Sunday, 10 November 2019

GIG REVIEW: The Delines - St.John the Evangelist, Oxford. Saturday 9th November 2019

Three assertions from this evening: Willy Vlautin and Amy Boone are exclusively compatible vehicles for each others art; the sedative-induced brass element gives the sound a more jazz than soulful feel, and The Delines are immense at magnifying a heavily curated album style in a live setting. Every column inch and word of mouth praise accrued in 2019 on the back of releasing THE IMPERIAL at the beginning of the year came to fruition at this sold out Oxford gig. Sheer class oozed from the stage as we were firmly reminded that it may be late in the calender year but pure polished gems can appear at any time.

On a personal front, The Delines experience began in June 2014 when they played the small room at the Hare and Hounds in Birmingham to around fifty people. This evening the audience must have been pushing to the unconfirmed four hundred mark such is the interest generated. Much of this has been the buzz around the new album, which acted as the main follow up to the 2014 debut COLFAX, although a lower profile release did appear in the interim period. This period did include UK shows where shamefully paths didn't cross, however the biggest unfortunate episode in the last five years was Amy Boone's accident, inevitably putting a huge dent in The Delines project. Happily she is now in a position to not only perform but tour overseas, with perhaps an added zest to make the most of a talent that is flourishing in this operation.

First and foremost, The Delines is the brainchild of Willy Vlautin; a main focus for him now the Richmond Fontaine days are in the past. An exceptional all round writer and guitar playing band leader, he seems to have found the perfect vocal foil in Amy Boone to unleash this latest bout of song writing. To a large extent, she acts as a narrator, albeit one with a beautifully exquisite voice, acting with acute precision to execute often explicitly driven story songs.

Going back to the soul debate, the music of The Delines definitely comes more from the head than the heart. There is a calculated side to how they operate leading to a tight knit delivery. From an audience perspective the sound element is far more projected through the keyboard and trumpet playing of key band member Cory Gray. The tempo and strings section is so deft, delicate and unobtrusive it lingers in the background absolutely extolling the virtue: less is more. Exactly like a top class official at a sports event being highly effective without taking centre stage. The focal point of any gig The Delines perform is going to be Amy Boone and the songs of Willy Vlautin that she wonderfully conveys to a blessed audience. The whole five-piece band format in tandem tonight gears towards this goal.

A personal viewpoint expressed all year has been that 'Eddie and Polly' edges 'Holly the Hustle' as the leading song on the new album. However there was role reversal this evening as the latter for instinctive reasons came across better. One constant all show was the desire to hang onto and savour every lyric Amy wrapped her vocal cords around. Right from 'That Haunted Old Place' in the set's early stages to the old favourite 'Oil Rigs at Night' at the heart of a four-song encore, this show was an intense yet highly pleasurable listening experience.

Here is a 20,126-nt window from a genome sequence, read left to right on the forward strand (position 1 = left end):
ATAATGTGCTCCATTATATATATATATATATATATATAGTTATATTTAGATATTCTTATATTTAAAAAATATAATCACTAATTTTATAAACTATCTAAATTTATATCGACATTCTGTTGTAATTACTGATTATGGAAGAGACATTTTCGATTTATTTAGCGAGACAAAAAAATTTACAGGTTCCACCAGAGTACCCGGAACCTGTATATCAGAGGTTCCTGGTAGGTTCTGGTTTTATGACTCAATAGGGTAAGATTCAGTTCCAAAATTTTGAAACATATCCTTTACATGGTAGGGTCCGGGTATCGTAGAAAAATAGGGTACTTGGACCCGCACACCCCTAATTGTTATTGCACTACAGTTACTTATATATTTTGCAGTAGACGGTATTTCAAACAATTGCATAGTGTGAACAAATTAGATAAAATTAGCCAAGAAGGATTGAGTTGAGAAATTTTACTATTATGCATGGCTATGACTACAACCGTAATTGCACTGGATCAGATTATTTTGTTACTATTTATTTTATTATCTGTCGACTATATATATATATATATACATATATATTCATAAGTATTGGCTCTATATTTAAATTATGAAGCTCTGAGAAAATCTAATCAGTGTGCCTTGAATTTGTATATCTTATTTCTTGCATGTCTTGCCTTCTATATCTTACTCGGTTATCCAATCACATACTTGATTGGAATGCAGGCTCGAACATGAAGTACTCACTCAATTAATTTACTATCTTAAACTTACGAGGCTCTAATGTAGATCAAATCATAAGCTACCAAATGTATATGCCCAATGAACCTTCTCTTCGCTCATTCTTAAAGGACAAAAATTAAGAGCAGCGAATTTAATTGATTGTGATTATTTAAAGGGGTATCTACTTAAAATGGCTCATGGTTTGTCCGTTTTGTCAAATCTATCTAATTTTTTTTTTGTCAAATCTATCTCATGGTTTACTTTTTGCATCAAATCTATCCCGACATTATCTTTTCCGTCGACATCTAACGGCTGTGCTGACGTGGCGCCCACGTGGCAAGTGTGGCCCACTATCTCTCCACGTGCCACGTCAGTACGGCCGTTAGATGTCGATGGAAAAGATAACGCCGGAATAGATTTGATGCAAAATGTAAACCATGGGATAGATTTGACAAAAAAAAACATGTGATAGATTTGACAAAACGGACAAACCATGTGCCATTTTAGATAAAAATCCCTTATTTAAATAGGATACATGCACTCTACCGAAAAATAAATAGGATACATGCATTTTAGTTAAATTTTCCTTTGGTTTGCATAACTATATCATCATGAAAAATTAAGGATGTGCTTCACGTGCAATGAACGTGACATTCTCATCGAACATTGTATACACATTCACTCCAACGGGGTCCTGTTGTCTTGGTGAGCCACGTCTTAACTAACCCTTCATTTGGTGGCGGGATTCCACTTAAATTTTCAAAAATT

This latter song was one of the early introductions into the work of The Delines alongside the track 'Colfax Avenue' that also appeared in the set list tonight. While the focus of the show was mainly on the latest album, we were treated to both sides of a single recorded in Montana, with 'Eight Floors Up'  opening the set just after nine o'clock and 'Wait for Me' (the b side of the single) being one of a couple of songs Amy delivered from behind the keyboard. The latter moments allowed the trumpet of Cory Gray to be more directly expressed.

From a genre perspective, I would place The Delines right at the heart of Americana, maybe more from a wider social scale than a means for getting music to market. I lost count the number of places mentioned in songs, but will have a stab at Fort Worth, El Paso, Atlanta, Phoenix, Albuquerque and New Orleans for starters. Woven in between the themes, characters, places and issues are beautifully crafted songs proclaiming the worth of their originator.

Opening for The Delines for this and other shows on the tour was the experienced duo Jody Stephens and Luther Russell operating as the front piece of the band Those Pretty Wrongs. They are obviously artists steeped in the tradition of rock 'n' rollers edging into the early confines of alt-country and pre-Americana. They lent on a formula of harmonies and twang, and when in full flow came across as a decent act, whilst providing a good support choice for the refiner sounds of The Delines.

This Oxford show was held in the grand surroundings of St. John the Evangelist, a church with a well appointed interior that is clearly geared to hosting the arts alongside its prime purpose of existence. It is a venue occasionally used by promoter Empty Rooms Promotions and one that I last visited in 2014 to see Sarah Jarosz.

There has only been three Oxford gig trips this year, but the trio of Dale Watson, Ryan Bingham and The Delines make it a choice of only the best. With the gig year coming to a close, this show made a strong case for the personal favourite of the year, a thought that will be mulled over during the next six weeks. In the meantime, let's just reflect on the marvellous music made by The Delines, whether on record or on display in Oxford this evening.

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